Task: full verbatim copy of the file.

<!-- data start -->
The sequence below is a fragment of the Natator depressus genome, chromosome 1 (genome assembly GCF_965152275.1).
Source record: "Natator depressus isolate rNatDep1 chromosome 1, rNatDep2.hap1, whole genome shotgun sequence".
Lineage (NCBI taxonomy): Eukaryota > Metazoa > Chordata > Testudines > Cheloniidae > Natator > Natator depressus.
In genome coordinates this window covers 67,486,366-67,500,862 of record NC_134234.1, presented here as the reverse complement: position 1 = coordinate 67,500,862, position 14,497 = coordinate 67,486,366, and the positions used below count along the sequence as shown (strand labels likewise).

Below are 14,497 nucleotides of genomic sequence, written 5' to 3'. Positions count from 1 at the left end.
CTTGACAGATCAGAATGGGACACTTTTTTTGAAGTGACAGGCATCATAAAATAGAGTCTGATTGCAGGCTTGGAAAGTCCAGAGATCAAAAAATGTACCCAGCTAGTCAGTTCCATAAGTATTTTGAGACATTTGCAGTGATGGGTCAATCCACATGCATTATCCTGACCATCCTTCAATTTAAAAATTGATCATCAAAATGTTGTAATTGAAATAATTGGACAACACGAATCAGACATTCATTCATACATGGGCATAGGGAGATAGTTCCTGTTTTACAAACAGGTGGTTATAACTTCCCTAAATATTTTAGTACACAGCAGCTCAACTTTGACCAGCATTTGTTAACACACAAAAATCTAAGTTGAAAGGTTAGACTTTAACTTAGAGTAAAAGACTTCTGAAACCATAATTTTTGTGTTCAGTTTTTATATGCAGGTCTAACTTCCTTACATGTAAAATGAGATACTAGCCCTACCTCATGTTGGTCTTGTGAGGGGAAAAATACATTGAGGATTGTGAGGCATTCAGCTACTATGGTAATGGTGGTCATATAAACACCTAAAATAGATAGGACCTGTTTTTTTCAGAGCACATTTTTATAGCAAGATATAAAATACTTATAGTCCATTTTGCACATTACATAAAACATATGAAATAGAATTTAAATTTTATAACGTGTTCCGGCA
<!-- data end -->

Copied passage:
The sequence below is a fragment of the Natator depressus genome, chromosome 1 (genome assembly GCF_965152275.1).
Source record: "Natator depressus isolate rNatDep1 chromosome 1, rNatDep2.hap1, whole genome shotgun sequence".
Lineage (NCBI taxonomy): Eukaryota > Metazoa > Chordata > Testudines > Cheloniidae > Natator > Natator depressus.
In genome coordinates this window covers 67,486,366-67,500,862 of record NC_134234.1, presented here as the reverse complement: position 1 = coordinate 67,500,862, position 14,497 = coordinate 67,486,366, and the positions used below count along the sequence as shown (strand labels likewise).

Below are 14,497 nucleotides of genomic sequence, written 5' to 3'. Positions count from 1 at the left end.
CTTGACAGATCAGAATGGGACACTTTTTTTGAAGTGACAGGCATCATAAAATAGAGTCTGATTGCAGGCTTGGAAAGTCCAGAGATCAAAAAATGTACCCAGCTAGTCAGTTCCATAAGTATTTTGAGACATTTGCAGTGATGGGTCAATCCACATGCATTATCCTGACCATCCTTCAATTTAAAAATTGATCATCAAAATGTTGTAATTGAAATAATTGGACAACACGAATCAGACATTCATTCATACATGGGCATAGGGAGATAGTTCCTGTTTTACAAACAGGTGGTTATAACTTCCCTAAATATTTTAGTACACAGCAGCTCAACTTTGACCAGCATTTGTTAACACACAAAAATCTAAGTTGAAAGGTTAGACTTTAACTTAGAGTAAAAGACTTCTGAAACCATAATTTTTGTGTTCAGTTTTTATATGCAGGTCTAACTTCCTTACATGTAAAATGAGATACTAGCCCTACCTCATGTTGGTCTTGTGAGGGGAAAAATACATTGAGGATTGTGAGGCATTCAGCTACTATGGTAATGGTGGTCATATAAACACCTAAAATAGATAGGACCTGTTTTTTTCAGAGCACATTTTTATAGCAAGATATAAAATACTTATAGTCCATTTTGCACATTACATAAAACATATGAAATAGAATTTAAATTTTATAACGTGTTCCGGCA